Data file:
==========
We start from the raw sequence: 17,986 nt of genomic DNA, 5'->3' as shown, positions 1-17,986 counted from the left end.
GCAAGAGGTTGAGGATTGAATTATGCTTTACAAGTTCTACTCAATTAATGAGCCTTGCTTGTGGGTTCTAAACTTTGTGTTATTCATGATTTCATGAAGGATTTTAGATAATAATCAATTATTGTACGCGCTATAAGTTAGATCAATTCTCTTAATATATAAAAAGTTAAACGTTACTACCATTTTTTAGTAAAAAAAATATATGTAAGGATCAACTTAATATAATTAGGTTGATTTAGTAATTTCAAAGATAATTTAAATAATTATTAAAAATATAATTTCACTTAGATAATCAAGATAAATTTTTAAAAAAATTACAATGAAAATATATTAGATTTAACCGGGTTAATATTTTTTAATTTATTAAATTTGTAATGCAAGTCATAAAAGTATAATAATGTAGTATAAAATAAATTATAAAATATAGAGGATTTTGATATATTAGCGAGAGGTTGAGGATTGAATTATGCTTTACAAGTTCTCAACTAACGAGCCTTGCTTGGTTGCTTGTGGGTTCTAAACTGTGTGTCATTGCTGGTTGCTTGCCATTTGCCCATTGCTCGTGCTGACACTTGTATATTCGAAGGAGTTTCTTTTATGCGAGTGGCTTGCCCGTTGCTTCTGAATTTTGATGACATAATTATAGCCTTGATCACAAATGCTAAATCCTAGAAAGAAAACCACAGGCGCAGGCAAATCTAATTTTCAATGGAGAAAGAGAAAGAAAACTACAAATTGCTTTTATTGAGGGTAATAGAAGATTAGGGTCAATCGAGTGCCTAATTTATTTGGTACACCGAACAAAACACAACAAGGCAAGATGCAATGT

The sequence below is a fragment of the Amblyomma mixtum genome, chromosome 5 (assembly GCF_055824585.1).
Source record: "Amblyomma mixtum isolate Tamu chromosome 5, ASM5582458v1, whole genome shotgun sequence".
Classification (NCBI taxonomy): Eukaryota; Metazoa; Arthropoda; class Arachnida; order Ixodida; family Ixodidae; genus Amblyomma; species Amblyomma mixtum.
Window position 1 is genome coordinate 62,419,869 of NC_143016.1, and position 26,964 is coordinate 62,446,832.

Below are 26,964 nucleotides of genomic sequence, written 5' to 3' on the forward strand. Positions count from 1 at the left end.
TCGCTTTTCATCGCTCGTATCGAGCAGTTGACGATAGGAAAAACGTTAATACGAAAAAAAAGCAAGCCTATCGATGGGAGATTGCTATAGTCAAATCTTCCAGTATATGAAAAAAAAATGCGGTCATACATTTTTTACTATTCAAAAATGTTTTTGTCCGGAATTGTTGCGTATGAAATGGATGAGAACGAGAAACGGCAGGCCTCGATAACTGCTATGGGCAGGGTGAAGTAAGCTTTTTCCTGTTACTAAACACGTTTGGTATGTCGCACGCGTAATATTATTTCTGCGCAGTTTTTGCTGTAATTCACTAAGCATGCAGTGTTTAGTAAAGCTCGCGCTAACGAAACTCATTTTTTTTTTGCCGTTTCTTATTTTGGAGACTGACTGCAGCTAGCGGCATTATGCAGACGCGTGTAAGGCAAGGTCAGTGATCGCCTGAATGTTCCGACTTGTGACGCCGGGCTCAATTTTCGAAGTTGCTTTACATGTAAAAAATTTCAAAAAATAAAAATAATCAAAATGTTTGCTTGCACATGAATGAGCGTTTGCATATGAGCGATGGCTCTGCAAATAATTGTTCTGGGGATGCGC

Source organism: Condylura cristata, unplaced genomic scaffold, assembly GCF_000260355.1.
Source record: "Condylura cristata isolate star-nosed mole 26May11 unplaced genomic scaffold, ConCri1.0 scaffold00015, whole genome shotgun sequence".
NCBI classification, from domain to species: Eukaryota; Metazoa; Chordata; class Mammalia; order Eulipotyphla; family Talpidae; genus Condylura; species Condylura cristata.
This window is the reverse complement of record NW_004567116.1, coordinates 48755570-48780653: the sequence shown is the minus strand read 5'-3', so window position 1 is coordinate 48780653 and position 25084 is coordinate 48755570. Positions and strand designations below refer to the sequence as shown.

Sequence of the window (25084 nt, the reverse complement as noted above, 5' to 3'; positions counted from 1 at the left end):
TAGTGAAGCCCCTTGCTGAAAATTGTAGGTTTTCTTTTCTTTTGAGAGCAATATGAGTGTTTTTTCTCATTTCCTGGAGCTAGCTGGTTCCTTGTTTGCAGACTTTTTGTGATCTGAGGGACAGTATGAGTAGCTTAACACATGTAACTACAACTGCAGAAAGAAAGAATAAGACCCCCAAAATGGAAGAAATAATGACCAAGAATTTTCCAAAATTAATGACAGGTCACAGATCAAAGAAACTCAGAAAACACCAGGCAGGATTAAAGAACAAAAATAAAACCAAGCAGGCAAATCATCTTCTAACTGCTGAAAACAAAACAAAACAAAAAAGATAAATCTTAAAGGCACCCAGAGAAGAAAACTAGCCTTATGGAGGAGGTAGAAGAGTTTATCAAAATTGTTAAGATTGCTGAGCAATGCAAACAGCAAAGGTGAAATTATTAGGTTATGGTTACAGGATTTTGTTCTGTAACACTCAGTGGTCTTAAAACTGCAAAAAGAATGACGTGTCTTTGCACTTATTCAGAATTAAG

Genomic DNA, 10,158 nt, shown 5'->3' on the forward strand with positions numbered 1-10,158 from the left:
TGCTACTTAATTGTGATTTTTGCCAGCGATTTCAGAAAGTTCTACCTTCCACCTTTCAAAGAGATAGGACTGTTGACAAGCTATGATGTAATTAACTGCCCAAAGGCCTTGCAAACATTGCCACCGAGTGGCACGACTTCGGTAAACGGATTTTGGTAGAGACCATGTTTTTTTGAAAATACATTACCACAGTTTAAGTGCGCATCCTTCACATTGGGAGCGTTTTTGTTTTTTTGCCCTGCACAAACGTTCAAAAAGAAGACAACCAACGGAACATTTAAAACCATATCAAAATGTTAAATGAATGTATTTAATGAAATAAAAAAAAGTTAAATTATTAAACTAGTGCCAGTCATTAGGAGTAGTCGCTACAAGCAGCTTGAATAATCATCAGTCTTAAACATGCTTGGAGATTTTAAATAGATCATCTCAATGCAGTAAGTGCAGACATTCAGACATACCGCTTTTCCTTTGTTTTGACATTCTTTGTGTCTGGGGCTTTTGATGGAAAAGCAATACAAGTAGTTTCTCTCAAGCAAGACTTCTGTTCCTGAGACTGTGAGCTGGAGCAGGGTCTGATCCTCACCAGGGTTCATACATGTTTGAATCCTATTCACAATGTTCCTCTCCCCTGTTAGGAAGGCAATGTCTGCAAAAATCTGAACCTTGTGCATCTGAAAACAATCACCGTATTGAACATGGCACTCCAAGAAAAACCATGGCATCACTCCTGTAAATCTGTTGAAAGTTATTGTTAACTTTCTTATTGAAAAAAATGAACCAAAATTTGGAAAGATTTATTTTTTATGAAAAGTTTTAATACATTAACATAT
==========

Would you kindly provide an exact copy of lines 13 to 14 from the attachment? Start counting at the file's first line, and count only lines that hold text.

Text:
Sequence of the window (25084 nt, the reverse complement as noted above, 5' to 3'; positions counted from 1 at the left end):
TAGTGAAGCCCCTTGCTGAAAATTGTAGGTTTTCTTTTCTTTTGAGAGCAATATGAGTGTTTTTTCTCATTTCCTGGAGCTAGCTGGTTCCTTGTTTGCAGACTTTTTGTGATCTGAGGGACAGTATGAGTAGCTTAACACATGTAACTACAACTGCAGAAAGAAAGAATAAGACCCCCAAAATGGAAGAAATAATGACCAAGAATTTTCCAAAATTAATGACAGGTCACAGATCAAAGAAACTCAGAAAACACCAGGCAGGATTAAAGAACAAAAATAAAACCAAGCAGGCAAATCATCTTCTAACTGCTGAAAACAAAACAAAACAAAAAAGATAAATCTTAAAGGCACCCAGAGAAGAAAACTAGCCTTATGGAGGAGGTAGAAGAGTTTATCAAAATTGTTAAGATTGCTGAGCAATGCAAACAGCAAAGGTGAAATTATTAGGTTATGGTTACAGGATTTTGTTCTGTAACACTCAGTGGTCTTAAAACTGCAAAAAGAATGACGTGTCTTTGCACTTATTCAGAATTAAG